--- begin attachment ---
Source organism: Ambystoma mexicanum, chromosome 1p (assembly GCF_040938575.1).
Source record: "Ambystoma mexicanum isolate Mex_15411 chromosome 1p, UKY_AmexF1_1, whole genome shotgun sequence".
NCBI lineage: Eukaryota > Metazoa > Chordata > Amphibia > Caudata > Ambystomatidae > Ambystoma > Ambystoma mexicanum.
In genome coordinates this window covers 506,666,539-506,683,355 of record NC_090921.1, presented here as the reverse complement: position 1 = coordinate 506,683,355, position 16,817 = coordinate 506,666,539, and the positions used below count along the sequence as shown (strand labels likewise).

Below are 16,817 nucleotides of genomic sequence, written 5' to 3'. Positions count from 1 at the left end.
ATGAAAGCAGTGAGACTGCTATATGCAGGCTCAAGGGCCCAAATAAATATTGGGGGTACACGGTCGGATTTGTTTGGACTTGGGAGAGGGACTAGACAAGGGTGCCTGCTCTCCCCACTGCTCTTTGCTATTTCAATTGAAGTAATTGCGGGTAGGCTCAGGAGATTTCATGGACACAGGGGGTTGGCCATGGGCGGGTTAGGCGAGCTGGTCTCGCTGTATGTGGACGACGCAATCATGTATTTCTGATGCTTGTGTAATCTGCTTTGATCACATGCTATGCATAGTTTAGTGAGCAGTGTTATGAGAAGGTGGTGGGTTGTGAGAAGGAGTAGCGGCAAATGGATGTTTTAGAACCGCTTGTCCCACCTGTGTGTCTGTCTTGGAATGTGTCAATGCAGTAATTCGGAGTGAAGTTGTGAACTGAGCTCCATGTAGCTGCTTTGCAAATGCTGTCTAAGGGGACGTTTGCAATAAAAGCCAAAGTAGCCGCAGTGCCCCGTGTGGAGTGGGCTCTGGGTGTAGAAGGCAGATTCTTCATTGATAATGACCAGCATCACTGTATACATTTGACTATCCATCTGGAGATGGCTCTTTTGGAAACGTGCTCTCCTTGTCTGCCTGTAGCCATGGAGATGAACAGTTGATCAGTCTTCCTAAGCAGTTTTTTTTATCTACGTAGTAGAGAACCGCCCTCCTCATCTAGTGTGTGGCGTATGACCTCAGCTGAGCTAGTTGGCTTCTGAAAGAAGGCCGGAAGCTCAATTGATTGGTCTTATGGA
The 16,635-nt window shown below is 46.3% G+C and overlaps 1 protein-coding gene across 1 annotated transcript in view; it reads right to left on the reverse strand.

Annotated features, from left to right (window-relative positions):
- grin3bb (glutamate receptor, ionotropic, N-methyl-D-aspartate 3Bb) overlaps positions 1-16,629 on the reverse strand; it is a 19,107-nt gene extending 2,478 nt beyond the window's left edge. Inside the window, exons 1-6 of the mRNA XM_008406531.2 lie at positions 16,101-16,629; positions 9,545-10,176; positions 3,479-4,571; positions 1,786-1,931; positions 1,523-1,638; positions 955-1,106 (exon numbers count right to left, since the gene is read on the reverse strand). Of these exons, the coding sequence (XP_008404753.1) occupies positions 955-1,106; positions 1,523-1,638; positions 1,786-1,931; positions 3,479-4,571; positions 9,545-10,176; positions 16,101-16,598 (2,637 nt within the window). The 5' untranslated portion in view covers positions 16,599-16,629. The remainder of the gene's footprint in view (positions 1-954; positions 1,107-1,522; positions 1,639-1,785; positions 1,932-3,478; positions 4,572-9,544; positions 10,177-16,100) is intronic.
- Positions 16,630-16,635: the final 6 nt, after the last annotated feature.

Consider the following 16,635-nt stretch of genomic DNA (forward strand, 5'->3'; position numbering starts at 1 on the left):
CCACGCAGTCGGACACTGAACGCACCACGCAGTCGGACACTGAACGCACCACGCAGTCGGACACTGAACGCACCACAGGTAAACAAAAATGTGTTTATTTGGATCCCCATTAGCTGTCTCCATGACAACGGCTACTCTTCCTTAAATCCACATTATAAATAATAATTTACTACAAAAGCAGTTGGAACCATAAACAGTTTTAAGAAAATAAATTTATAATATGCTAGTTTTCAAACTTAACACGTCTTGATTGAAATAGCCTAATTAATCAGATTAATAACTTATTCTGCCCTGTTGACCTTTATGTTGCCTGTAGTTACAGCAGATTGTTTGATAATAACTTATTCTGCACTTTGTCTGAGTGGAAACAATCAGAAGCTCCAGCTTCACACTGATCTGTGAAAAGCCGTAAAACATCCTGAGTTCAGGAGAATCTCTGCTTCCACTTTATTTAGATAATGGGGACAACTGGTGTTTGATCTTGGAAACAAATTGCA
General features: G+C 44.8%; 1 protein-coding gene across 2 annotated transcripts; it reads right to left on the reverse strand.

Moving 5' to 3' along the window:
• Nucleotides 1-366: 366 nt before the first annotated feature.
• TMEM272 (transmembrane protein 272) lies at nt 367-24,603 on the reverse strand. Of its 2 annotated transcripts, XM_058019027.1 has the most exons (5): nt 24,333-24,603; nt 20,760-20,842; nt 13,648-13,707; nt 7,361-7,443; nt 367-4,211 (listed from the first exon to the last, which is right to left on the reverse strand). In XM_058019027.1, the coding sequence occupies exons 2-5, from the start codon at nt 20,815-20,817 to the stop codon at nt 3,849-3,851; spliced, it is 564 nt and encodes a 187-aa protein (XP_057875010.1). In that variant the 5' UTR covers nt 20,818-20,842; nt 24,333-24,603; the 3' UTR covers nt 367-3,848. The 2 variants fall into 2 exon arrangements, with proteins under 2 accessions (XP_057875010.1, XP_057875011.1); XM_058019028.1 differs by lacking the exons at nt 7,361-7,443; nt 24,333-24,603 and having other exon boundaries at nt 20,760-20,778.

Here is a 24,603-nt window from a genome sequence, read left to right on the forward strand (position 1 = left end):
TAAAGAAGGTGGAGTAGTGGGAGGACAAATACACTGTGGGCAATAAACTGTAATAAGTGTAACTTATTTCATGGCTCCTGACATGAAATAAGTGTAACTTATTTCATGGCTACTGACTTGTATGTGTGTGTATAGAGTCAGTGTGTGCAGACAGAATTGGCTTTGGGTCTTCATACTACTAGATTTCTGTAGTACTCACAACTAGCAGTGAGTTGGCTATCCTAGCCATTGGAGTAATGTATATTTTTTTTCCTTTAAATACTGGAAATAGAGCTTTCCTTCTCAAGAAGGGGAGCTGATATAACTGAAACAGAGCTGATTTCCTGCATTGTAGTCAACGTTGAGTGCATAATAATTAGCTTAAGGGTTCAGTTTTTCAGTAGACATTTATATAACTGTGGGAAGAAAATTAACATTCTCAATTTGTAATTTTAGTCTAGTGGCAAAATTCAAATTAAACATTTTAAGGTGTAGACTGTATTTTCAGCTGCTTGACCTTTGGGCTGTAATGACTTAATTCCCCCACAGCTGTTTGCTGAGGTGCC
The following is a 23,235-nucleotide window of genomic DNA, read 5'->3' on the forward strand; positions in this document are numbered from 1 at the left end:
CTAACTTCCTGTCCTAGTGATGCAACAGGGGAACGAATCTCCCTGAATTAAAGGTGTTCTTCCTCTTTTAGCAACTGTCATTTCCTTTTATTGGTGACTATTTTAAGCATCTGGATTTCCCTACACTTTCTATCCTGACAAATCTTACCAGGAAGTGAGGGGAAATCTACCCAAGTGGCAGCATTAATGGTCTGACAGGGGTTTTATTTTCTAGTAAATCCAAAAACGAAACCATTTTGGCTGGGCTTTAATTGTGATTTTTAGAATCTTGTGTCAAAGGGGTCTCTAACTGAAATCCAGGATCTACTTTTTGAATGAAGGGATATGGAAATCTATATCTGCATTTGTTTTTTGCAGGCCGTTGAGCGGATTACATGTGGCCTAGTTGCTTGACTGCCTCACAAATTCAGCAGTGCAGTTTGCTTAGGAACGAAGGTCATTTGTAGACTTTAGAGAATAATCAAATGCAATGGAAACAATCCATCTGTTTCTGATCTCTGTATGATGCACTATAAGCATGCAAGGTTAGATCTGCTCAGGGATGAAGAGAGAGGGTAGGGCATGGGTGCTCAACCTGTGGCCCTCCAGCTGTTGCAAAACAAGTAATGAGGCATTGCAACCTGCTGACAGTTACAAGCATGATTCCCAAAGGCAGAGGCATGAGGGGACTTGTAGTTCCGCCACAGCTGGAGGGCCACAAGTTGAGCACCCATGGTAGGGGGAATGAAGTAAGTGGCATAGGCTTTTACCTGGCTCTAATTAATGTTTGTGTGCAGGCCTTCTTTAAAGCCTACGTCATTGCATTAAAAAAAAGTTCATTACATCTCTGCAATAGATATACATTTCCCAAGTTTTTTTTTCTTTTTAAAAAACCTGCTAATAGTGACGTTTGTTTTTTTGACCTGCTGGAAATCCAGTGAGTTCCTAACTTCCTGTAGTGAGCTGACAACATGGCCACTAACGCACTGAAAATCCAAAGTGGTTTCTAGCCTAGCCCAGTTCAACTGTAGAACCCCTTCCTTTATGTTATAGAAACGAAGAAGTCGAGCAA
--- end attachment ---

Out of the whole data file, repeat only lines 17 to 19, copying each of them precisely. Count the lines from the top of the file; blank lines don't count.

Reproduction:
Here is a 24,603-nt window from a genome sequence, read left to right on the forward strand (position 1 = left end):
TAAAGAAGGTGGAGTAGTGGGAGGACAAATACACTGTGGGCAATAAACTGTAATAAGTGTAACTTATTTCATGGCTCCTGACATGAAATAAGTGTAACTTATTTCATGGCTACTGACTTGTATGTGTGTGTATAGAGTCAGTGTGTGCAGACAGAATTGGCTTTGGGTCTTCATACTACTAGATTTCTGTAGTACTCACAACTAGCAGTGAGTTGGCTATCCTAGCCATTGGAGTAATGTATATTTTTTTTCCTTTAAATACTGGAAATAGAGCTTTCCTTCTCAAGAAGGGGAGCTGATATAACTGAAACAGAGCTGATTTCCTGCATTGTAGTCAACGTTGAGTGCATAATAATTAGCTTAAGGGTTCAGTTTTTCAGTAGACATTTATATAACTGTGGGAAGAAAATTAACATTCTCAATTTGTAATTTTAGTCTAGTGGCAAAATTCAAATTAAACATTTTAAGGTGTAGACTGTATTTTCAGCTGCTTGACCTTTGGGCTGTAATGACTTAATTCCCCCACAGCTGTTTGCTGAGGTGCC
The following is a 23,235-nucleotide window of genomic DNA, read 5'->3' on the forward strand; positions in this document are numbered from 1 at the left end: